In PostScript – a programming language developed by Adobe to communicate to a printer what graphics should look like – the command “lineto” does exactly what it says: it draws a straight line from one point to another. But the trajectory of the eponymous collaboration between Swiss graphic designers Cornel Windlin and Stephan Müller would be more appropriately traced with a Bezier curve. Lineto started as an informal association that was never meant to become a foundry. It then took a turn to become a side project selling typefaces, before growing into a “cult website” whose fonts “everybody [is] using,” including giants such as Dell, Airbnb or Spotify. Still, to see Lineto as a simple foundry does no justice to other roles it played – many not usually associated with similar businesses.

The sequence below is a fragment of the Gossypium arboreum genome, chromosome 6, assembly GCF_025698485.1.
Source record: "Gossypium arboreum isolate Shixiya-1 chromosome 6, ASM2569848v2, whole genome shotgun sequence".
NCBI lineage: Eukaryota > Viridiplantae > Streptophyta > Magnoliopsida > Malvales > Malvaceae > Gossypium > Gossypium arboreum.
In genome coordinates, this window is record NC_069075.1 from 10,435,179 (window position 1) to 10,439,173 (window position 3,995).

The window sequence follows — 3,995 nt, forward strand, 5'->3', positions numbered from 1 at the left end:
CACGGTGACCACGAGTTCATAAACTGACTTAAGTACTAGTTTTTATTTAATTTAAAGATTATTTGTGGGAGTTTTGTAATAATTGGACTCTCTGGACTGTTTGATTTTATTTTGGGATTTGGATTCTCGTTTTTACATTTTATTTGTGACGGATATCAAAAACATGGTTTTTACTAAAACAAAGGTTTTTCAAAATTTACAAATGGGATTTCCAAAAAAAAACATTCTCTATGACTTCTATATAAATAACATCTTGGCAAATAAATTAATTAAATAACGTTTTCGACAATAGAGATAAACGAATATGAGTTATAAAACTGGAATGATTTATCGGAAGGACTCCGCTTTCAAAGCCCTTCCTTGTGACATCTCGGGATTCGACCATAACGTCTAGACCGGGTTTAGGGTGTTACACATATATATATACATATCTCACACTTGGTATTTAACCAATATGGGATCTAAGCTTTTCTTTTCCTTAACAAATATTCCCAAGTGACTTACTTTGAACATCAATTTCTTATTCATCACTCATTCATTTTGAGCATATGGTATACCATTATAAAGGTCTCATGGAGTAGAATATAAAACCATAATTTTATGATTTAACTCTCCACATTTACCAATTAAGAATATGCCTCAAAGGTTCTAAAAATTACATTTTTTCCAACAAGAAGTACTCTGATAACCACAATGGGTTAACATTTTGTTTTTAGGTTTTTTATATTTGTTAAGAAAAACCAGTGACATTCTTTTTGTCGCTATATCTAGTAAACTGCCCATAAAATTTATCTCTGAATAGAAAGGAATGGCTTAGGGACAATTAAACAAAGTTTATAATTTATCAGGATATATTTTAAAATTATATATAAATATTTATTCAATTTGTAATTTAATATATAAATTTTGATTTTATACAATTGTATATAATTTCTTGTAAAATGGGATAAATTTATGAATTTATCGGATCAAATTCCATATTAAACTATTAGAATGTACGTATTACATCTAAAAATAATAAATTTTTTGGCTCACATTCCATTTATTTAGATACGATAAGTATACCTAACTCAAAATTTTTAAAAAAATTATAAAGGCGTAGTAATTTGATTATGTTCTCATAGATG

Retracing the evolution of what Windlin describes as “the operation” demonstrates the many more tangential lines it has taken, among other things an informal network, a trading place for ideas, a catalyst and a publishing platform. Furthermore, in a feedback effect, Windlin’s involvement and his use of personal and professional networks have led him to become a key node in the wider network of Swiss design. Analysing these many facets provides a fascinating insight into Cornel Windlin and Lineto’s influence not only on type design but also on the general discourse of the Swiss design scene. Moreover, because the evolution of Lineto went hand in hand with economical, technological and professional changes, mapping its trajectory contributes to retracing a section of the continually changing profession of graphic designer. […]